Sunday, April 1, 2012

1 April 2012 What constitutes a lynch mob?

          Typical graphic depiction of a southern lynch mob shows the mob component as white in complexion, and the intended victim as black.  Move the scenario westward and the mob still remains white while the victim may be a member of any minority in the community; or the victim may be a local outcast or a drifter or vagrant, unfortunate enough to meet the criteria that excite the mob while lessening all chances of an effective legal defense.
          Mob violence is easy to provoke and difficult to defuse.  It feeds upon anger, bigotry, lies, and an undercurrent of social and cultural separatism and perceived and/or actual injustice. 
          The victim need not be guilty in order to become the target of a lynch mob.  Local sentiment and an active rumor mill can make cast an innocent as a target, guilty by means of public sentiment before any semblance of a legal investigation and trial ever takes place.  The local law enforcement agencies have sometimes been implicated in lynchings by means of averted eyes or an opportune absence from a duty post.  With the development of stronger and better trained and paid police agencies such dereliction of duty has become a thing of a distant past. 
          The Martin/Zimmerman incident in Florida has many components of a lynch mob in action.  The major discrepancy from the previous image of a lynch mob centers on the reversed complexions of the victim and the mob.  Zimmerman is not black but is the target for literally millions of people who are ready to rush to judgment and who would, if possible, surrender him to the mob for trial and punishment.  The television coverage of the partial facts of the case, the incessant social network-driven rumor mills, and the actions of community leaders has kept the situation at a low boil.  Add in the appearance of national demagogues at local demonstrations, stirring in their bits of ages-old grievances based upon injustices dating back centuries, and the social situation becomes highly explosive.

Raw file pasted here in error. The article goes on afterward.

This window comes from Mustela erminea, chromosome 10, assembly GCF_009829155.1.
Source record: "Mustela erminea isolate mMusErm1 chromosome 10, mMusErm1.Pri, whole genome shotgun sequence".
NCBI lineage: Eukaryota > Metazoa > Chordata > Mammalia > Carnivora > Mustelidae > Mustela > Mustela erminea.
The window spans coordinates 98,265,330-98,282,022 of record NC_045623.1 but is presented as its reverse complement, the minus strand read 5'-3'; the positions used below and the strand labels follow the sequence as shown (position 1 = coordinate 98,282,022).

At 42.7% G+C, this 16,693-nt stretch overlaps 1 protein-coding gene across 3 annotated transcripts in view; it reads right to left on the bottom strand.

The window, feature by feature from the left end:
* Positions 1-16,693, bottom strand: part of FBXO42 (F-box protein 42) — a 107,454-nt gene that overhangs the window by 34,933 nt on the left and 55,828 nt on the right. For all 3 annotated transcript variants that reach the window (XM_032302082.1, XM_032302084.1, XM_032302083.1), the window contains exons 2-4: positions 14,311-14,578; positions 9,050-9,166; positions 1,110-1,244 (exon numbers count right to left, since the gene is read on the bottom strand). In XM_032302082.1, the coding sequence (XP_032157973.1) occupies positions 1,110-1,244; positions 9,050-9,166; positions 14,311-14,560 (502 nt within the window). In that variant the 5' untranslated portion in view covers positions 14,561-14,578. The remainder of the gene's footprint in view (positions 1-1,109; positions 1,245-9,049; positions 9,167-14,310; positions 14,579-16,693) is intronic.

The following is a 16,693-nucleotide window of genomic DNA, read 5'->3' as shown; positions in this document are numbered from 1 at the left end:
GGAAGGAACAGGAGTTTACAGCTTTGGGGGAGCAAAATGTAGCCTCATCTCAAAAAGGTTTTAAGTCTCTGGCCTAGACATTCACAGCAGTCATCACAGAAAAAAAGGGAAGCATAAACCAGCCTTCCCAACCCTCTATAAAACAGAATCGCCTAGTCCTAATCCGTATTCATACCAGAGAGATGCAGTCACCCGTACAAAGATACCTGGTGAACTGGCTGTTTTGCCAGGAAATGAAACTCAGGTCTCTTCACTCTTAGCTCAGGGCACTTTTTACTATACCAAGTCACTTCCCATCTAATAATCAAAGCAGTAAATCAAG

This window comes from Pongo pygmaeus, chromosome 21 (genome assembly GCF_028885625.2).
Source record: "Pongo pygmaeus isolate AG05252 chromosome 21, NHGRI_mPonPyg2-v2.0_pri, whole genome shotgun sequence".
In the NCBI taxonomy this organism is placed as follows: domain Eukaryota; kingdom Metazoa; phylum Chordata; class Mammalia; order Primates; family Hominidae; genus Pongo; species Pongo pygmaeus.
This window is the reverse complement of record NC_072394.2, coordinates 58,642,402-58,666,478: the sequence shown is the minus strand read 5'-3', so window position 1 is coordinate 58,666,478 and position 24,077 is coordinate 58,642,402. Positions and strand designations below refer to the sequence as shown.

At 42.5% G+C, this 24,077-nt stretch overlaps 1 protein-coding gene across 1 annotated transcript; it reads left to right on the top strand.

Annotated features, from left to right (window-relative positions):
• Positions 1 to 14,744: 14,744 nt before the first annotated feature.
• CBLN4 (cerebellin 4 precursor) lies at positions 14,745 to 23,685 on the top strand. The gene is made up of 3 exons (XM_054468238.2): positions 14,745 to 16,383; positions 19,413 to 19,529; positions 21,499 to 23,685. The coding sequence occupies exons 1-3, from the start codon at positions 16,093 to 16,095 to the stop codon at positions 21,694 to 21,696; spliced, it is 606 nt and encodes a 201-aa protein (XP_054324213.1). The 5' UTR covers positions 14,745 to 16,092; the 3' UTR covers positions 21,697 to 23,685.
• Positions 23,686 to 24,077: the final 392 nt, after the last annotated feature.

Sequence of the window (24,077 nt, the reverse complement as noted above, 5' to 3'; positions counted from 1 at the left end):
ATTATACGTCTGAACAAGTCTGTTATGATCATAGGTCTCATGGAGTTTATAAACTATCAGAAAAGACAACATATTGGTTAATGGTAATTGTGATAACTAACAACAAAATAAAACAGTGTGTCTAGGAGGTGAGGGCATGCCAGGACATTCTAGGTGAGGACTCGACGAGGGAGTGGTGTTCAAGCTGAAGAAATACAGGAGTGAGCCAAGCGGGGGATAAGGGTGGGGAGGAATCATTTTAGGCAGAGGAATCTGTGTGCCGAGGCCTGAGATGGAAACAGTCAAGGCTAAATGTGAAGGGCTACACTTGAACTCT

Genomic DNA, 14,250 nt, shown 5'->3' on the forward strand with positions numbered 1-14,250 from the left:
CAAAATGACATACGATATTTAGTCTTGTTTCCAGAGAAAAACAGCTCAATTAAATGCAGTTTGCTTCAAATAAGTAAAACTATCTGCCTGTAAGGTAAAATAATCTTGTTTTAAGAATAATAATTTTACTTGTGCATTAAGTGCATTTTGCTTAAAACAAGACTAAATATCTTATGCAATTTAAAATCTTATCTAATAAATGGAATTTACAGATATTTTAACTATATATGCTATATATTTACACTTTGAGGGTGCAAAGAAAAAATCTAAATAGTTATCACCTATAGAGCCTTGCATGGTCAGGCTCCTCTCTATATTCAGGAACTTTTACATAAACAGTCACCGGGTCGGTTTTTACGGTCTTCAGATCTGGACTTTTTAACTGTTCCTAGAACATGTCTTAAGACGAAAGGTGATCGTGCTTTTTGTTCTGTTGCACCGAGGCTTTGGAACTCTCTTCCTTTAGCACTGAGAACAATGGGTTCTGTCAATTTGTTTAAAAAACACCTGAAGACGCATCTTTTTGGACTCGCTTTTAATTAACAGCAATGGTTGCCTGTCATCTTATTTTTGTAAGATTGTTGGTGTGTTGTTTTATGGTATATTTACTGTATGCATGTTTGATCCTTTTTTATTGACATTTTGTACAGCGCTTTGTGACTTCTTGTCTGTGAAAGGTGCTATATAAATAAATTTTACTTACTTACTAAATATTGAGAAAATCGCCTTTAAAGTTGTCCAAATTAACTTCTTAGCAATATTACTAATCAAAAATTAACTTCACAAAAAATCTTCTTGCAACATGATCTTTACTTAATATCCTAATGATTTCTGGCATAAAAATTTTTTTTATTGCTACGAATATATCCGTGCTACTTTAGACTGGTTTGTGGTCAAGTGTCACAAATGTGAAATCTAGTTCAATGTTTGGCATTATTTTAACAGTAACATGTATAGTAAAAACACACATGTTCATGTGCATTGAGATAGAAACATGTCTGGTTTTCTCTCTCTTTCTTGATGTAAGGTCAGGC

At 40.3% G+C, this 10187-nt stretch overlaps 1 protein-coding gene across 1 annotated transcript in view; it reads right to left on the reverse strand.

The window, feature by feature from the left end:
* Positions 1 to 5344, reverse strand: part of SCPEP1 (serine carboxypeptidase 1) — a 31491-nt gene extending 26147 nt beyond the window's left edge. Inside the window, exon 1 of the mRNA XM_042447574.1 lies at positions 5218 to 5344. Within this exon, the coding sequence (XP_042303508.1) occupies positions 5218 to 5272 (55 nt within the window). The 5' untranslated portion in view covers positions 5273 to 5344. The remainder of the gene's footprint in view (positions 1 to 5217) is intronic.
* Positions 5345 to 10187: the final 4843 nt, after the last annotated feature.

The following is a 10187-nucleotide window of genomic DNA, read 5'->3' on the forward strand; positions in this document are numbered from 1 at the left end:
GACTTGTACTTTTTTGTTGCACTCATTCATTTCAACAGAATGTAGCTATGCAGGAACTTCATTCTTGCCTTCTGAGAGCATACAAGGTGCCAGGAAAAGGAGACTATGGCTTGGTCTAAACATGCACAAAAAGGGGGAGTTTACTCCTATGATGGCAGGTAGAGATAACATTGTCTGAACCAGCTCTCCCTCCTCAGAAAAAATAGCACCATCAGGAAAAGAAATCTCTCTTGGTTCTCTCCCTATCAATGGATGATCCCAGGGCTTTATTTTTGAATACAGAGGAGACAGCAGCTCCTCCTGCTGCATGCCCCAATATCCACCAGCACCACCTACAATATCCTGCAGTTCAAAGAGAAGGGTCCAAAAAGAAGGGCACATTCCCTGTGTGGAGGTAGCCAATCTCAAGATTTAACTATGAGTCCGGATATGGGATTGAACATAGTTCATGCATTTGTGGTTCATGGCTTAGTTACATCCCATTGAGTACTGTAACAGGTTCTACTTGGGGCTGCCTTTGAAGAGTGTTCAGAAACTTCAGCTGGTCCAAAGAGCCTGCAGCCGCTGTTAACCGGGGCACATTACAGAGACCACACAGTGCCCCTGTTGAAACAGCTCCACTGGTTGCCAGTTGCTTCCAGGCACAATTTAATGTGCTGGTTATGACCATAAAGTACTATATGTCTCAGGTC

This incident, not fully or well investigated yet, has generated a $10,000 bounty offered by “The New Black Panthers,” countless hours of broadcast hate mongering directed toward Zimmerman and many more directed toward the local black community and toward a 17-year-old male whose role in his own death has yet to be fully or accurately determined. 
          The use of “twitter” as a tool to incite violence or other action has been demonstrated openly in the publication of an address thought to be Zimmerman’s. but actually belonging to an elderly couple who have been subsequently terrorized by members of an ill-informed and angry mob for no reason beyond their last name. 
          There is no doubt that if Zimmerman had been handed to the mob at one of the many demonstrations taking place, his fate would have been an ugly, brutal death without trial, proof of guilt, or legal disposition by a court of law; a lynching from any vantage. 
          What is less well defined is, what would be the label placed upon the actions of film-maker Spike Lee if his error in publicizing an incorrect address had resulted in the death of either or both of the older couple who lived at that address.  Had the sheer terror of the mob’s actions toward them caused a cardiac arrhythmia resulting in death wouldn’t that also constitute death at the hands of a lynch mob?
          We’ve the ability to broadcast a lot of information and misinformation because of the internet and social networks.  We’ve an obligation to make sure we have our facts straight.  In 19th and early 20th century lynchings, the final instrument of death was often a gallows or a rope and a tree.  In the 21st century, it appears that the lynching is carried out first by a not-so-smart-phone in the hands of not-so-smart members of the e-mob.

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